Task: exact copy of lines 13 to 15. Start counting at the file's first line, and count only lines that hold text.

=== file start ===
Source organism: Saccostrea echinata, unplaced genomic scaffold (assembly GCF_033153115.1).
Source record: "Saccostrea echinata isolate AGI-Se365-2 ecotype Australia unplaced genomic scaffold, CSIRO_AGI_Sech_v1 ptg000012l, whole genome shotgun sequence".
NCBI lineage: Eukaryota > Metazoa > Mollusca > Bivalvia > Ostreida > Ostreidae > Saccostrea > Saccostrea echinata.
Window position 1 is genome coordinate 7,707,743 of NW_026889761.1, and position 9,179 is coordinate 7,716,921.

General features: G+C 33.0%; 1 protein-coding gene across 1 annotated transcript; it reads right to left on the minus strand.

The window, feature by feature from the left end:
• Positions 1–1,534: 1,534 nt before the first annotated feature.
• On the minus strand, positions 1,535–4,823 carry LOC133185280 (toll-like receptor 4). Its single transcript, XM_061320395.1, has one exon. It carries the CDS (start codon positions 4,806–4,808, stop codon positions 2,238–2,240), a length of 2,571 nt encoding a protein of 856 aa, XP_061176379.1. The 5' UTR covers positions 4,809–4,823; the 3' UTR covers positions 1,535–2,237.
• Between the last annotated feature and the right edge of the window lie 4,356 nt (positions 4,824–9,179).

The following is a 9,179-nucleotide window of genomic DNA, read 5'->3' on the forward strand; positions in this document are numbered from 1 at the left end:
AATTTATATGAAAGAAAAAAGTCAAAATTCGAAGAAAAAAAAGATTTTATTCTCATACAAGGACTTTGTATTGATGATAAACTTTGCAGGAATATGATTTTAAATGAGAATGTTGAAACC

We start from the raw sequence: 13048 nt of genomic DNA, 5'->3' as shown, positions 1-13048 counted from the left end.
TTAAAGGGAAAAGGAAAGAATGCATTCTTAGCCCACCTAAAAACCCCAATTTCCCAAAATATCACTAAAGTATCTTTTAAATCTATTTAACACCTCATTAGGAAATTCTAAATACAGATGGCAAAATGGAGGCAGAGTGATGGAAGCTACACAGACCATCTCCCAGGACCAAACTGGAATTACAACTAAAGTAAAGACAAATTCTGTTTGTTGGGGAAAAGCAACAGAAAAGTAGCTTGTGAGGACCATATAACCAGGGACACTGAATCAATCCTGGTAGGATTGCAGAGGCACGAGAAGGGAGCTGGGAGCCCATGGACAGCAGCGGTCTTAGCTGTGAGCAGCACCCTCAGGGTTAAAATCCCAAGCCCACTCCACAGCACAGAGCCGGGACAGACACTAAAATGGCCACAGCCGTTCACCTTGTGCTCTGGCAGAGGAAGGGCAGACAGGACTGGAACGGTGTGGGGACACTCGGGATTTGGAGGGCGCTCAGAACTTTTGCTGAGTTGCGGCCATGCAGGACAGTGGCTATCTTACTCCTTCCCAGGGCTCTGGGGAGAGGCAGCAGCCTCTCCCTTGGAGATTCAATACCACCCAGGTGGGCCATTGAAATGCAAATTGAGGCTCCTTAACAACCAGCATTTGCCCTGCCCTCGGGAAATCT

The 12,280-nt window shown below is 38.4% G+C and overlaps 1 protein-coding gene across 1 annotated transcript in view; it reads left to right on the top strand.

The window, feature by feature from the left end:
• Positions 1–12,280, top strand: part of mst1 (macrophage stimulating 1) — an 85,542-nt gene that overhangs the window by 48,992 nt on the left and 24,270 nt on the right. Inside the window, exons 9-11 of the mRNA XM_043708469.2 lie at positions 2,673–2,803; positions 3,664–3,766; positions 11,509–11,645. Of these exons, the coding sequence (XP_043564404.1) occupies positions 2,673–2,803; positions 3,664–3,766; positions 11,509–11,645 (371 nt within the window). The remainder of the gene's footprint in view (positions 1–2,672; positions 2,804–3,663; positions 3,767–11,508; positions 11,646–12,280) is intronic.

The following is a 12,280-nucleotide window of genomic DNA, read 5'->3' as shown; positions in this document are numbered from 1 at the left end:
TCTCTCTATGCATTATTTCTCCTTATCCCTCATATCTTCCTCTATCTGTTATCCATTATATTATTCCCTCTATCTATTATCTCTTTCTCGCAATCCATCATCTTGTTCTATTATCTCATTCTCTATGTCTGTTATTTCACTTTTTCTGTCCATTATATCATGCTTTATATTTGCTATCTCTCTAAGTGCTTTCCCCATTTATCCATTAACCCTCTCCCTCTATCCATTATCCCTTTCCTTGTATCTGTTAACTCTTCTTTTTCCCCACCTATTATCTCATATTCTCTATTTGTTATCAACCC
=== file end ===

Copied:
TTAAAGGGAAAAGGAAAGAATGCATTCTTAGCCCACCTAAAAACCCCAATTTCCCAAAATATCACTAAAGTATCTTTTAAATCTATTTAACACCTCATTAGGAAATTCTAAATACAGATGGCAAAATGGAGGCAGAGTGATGGAAGCTACACAGACCATCTCCCAGGACCAAACTGGAATTACAACTAAAGTAAAGACAAATTCTGTTTGTTGGGGAAAAGCAACAGAAAAGTAGCTTGTGAGGACCATATAACCAGGGACACTGAATCAATCCTGGTAGGATTGCAGAGGCACGAGAAGGGAGCTGGGAGCCCATGGACAGCAGCGGTCTTAGCTGTGAGCAGCACCCTCAGGGTTAAAATCCCAAGCCCACTCCACAGCACAGAGCCGGGACAGACACTAAAATGGCCACAGCCGTTCACCTTGTGCTCTGGCAGAGGAAGGGCAGACAGGACTGGAACGGTGTGGGGACACTCGGGATTTGGAGGGCGCTCAGAACTTTTGCTGAGTTGCGGCCATGCAGGACAGTGGCTATCTTACTCCTTCCCAGGGCTCTGGGGAGAGGCAGCAGCCTCTCCCTTGGAGATTCAATACCACCCAGGTGGGCCATTGAAATGCAAATTGAGGCTCCTTAACAACCAGCATTTGCCCTGCCCTCGGGAAATCT

The 12,280-nt window shown below is 38.4% G+C and overlaps 1 protein-coding gene across 1 annotated transcript in view; it reads left to right on the top strand.

The window, feature by feature from the left end: